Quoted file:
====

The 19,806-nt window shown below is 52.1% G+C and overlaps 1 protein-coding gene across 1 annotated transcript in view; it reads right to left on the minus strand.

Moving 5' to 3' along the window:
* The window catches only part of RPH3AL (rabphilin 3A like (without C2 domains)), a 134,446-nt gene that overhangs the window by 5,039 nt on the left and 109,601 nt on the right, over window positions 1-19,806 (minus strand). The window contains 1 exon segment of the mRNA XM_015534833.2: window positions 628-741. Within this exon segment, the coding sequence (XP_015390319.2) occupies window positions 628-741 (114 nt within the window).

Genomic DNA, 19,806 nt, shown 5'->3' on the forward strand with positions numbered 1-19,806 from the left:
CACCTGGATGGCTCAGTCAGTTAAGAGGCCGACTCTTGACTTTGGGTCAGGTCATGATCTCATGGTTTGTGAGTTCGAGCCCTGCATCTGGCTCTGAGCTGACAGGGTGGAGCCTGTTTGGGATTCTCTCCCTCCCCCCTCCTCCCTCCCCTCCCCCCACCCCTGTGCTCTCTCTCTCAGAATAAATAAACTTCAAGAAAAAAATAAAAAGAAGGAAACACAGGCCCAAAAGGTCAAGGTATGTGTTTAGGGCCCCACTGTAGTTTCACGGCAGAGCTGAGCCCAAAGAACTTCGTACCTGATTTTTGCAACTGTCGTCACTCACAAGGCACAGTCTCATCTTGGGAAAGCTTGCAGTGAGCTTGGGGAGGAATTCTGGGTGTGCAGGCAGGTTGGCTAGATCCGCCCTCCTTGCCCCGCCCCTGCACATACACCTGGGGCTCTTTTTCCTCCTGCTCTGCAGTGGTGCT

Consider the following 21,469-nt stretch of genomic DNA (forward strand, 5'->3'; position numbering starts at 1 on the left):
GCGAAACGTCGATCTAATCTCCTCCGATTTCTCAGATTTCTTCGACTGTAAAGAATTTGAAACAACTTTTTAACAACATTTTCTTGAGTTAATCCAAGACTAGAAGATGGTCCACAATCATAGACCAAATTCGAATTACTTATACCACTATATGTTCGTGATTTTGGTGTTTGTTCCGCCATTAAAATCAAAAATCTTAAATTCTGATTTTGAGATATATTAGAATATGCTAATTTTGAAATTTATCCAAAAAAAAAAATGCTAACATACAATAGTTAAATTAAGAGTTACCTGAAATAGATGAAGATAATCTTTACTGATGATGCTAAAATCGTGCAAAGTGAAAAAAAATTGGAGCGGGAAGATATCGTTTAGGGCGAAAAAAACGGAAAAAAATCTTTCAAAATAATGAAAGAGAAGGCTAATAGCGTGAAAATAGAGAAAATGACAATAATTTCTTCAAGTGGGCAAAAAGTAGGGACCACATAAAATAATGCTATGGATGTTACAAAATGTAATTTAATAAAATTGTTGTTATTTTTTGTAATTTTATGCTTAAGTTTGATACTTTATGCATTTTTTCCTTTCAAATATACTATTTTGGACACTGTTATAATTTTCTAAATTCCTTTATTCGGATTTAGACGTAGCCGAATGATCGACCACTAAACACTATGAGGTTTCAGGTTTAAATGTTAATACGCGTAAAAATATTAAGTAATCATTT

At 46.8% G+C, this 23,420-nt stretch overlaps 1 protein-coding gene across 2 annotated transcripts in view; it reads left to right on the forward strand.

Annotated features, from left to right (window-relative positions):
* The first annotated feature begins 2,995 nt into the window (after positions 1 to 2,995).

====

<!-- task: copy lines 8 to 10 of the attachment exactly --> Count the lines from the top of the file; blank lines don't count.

At 46.8% G+C, this 23,420-nt stretch overlaps 1 protein-coding gene across 2 annotated transcripts in view; it reads left to right on the forward strand.

Annotated features, from left to right (window-relative positions):
* The first annotated feature begins 2,995 nt into the window (after positions 1 to 2,995).